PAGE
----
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Career Path: How to Become a Data Analyst

If you enjoy working with raw data, have a natural flair for mathematics and possess good communication skills, then you may want to consider becoming a data analyst. A career in data analysis provides the opportunity to work in different industries. It also offers a lot of growth opportunity. With the world expected to generate almost 50 times more data over the next decade, the demand for data analysts is on the rise

Getting Through the Door

To get an entry-level position as a data analyst, you’ll need demonstrable technical skill in data analysis. This includ...more

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Career-building content for Data Analysts

We've collected tons of information on salaries, compensation, negotiation and more. See even more on our blog.

Phone Interview Tips: 19 Keys to Landing a Second Interview


Phone interviews are the first step to getting hired – and it’s a daunting first step for even the most seasoned jobseekers. These calls are typically with a recruiter and aim to determine whether a candidate meets the minimum qualifications of the role. Here’s our checklist of 19 game-changing phone interview tips for before, after,… Read More

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Career Path: How to Become a Data Analyst

If you enjoy working with raw data, have a natural flair for mathematics and possess good communication skills, then you may want to consider becoming a data analyst. A career in data analysis provides the opportunity to work in different industries. It also offers a lot of growth opportunity. With the world expected to generate almost 50 times more data over the next decade, the demand for data analysts is on the rise

Getting Through the Door

To get an entry-level position as a data analyst, you’ll need demonstrable technical skill in data analysis. This includes knowledge of statistical concepts as well as key areas like data warehousing, data mining, data cleaning and data visualization. You’ll also need to be familiar with statistical methods and software packages like SPSS Statistics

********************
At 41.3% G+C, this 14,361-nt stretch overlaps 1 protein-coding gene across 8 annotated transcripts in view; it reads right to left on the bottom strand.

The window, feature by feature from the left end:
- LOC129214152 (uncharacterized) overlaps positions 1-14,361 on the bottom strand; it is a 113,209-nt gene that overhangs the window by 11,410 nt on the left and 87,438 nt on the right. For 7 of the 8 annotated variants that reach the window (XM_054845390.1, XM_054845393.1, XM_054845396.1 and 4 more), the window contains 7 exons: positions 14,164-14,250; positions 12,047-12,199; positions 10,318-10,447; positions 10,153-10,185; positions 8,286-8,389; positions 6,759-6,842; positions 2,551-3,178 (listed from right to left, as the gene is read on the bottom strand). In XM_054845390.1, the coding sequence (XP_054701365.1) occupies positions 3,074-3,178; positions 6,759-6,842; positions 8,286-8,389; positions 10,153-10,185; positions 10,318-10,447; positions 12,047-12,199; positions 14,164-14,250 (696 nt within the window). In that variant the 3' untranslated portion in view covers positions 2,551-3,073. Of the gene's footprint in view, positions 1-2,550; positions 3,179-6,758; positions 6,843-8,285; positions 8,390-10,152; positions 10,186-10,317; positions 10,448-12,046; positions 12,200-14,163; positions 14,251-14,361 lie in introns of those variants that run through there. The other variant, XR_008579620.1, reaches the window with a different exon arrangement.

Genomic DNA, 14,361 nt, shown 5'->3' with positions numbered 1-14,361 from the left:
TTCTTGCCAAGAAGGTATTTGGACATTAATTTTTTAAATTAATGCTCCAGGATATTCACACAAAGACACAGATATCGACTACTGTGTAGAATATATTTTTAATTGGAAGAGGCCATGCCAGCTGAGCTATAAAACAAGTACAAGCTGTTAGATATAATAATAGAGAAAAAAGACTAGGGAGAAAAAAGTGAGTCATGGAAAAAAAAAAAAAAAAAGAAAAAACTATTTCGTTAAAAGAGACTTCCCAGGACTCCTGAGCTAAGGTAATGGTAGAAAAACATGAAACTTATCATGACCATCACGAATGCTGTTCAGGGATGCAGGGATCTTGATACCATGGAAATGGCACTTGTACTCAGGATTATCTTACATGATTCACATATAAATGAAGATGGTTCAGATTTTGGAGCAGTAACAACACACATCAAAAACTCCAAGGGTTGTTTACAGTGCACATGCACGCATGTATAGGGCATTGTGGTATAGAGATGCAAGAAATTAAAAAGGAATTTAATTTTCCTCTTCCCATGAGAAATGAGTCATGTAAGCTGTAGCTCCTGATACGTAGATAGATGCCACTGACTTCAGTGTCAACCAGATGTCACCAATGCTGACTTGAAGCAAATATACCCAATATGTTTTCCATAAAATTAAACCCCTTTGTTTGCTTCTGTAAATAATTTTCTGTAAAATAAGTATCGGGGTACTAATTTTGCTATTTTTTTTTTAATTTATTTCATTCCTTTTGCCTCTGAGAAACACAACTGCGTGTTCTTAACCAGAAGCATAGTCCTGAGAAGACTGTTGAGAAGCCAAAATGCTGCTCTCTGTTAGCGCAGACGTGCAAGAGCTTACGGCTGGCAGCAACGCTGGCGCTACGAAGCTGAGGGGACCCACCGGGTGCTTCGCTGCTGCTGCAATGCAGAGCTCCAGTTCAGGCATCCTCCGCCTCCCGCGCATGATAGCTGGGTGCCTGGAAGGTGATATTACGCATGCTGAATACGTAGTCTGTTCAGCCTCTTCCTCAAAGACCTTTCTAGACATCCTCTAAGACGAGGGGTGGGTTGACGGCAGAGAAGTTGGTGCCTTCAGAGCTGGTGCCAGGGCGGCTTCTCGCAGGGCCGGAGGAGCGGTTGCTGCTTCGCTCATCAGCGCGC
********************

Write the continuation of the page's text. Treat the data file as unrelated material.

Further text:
Education and Experience

While most recruiters prefer candidates with a Bachelor’s degree, strong technical skills and several years of experience is sometimes enough to get an entry-level job. That said—having a bachelor’s degree is likely to help you in the long-term when you’re negotiating for a better pay or applying for a senior-level position.

Boost your qualification by pursuing a college degree in fields like mathematics, economics, statistics, computer science and business information systems. A graduate degree in fields like Business Analytics or Data science will score you even more points. If you’re currently not ready for college, you can learn more about data analysis by reading books and signing up for courses on online platforms like Udacity and Coursera.

Working as a Junior Level Data Analyst

Working as an entry-level analyst, your duties will likely include offering support to senior level professionals. At its core, data analysis involves analyzing massive amounts of raw data while organizing data sets and performing statistical analysis. You’ll be tasked with navigating databases and interpreting numbers. Good communication skills and an attention to detail will help you rise up the ranks. Depending on the size of the company, you may be expected to collaborate with other professionals as well as present your finding to team members.

As your skill improves, your day-to-day responsibilities will likely expand to include making data predictions, presenting technical reports and creating research questions that can help contribute to important exec decisions. Being able to understand the needs of your organization will help you deliver better results.

Advance Your Career: How to Become a Senior Data Analyst

Senior Data analysts work with complex systems while analyzing, manipulating and interpreting data sets. They may liaise with external clients, track performance indicators and prepare reports using analytic tools. They may also provide competitor benchmarking and lead surveys. Most employers prefer candidates with more than five years for the position, but you can improve the speed at which you rise to become a mid-level data analyst by being proactive.

Decide on your Preferred Area of Specialization

A good tip to improving your career path is deciding early in what direction you want to go. For instance, if you want to work as a statistician, you’ll require a strong statistical base. On the other hand, working as a mathematician will require a stronger grasp of areas like pricing algorithms, forecasting and inventory management. Working as a digital-analytic consultant will require the frequent use of tools like Google Analytics, while data engineering will require a heavier focus on programming to design data architecture.